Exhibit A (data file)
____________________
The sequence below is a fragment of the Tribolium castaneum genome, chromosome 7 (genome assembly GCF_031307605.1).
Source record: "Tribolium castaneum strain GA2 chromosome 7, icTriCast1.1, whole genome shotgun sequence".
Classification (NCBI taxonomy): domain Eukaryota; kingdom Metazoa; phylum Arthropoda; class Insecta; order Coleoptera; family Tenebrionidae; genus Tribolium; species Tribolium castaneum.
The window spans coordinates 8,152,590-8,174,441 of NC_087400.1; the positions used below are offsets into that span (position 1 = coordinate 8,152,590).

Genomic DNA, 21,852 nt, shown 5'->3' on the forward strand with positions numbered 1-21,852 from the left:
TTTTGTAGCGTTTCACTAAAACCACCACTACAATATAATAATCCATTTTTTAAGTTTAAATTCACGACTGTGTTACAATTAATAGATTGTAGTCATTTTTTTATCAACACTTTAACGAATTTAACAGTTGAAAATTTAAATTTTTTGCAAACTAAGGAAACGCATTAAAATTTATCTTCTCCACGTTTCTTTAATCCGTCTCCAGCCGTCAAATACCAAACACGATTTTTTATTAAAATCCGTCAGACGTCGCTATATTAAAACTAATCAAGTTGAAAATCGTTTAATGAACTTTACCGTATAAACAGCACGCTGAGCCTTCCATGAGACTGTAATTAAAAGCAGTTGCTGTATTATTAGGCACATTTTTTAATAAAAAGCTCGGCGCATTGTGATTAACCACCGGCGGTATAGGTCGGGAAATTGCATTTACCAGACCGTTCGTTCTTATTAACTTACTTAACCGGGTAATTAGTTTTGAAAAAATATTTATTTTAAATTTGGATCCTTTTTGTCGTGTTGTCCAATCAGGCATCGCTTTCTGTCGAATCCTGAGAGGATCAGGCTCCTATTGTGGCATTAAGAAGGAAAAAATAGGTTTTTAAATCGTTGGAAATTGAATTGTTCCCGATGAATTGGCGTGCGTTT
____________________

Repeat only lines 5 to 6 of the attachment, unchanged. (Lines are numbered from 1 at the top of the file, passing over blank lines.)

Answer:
Genomic DNA, 21,852 nt, shown 5'->3' on the forward strand with positions numbered 1-21,852 from the left:
TTTTGTAGCGTTTCACTAAAACCACCACTACAATATAATAATCCATTTTTTAAGTTTAAATTCACGACTGTGTTACAATTAATAGATTGTAGTCATTTTTTTATCAACACTTTAACGAATTTAACAGTTGAAAATTTAAATTTTTTGCAAACTAAGGAAACGCATTAAAATTTATCTTCTCCACGTTTCTTTAATCCGTCTCCAGCCGTCAAATACCAAACACGATTTTTTATTAAAATCCGTCAGACGTCGCTATATTAAAACTAATCAAGTTGAAAATCGTTTAATGAACTTTACCGTATAAACAGCACGCTGAGCCTTCCATGAGACTGTAATTAAAAGCAGTTGCTGTATTATTAGGCACATTTTTTAATAAAAAGCTCGGCGCATTGTGATTAACCACCGGCGGTATAGGTCGGGAAATTGCATTTACCAGACCGTTCGTTCTTATTAACTTACTTAACCGGGTAATTAGTTTTGAAAAAATATTTATTTTAAATTTGGATCCTTTTTGTCGTGTTGTCCAATCAGGCATCGCTTTCTGTCGAATCCTGAGAGGATCAGGCTCCTATTGTGGCATTAAGAAGGAAAAAATAGGTTTTTAAATCGTTGGAAATTGAATTGTTCCCGATGAATTGGCGTGCGTTT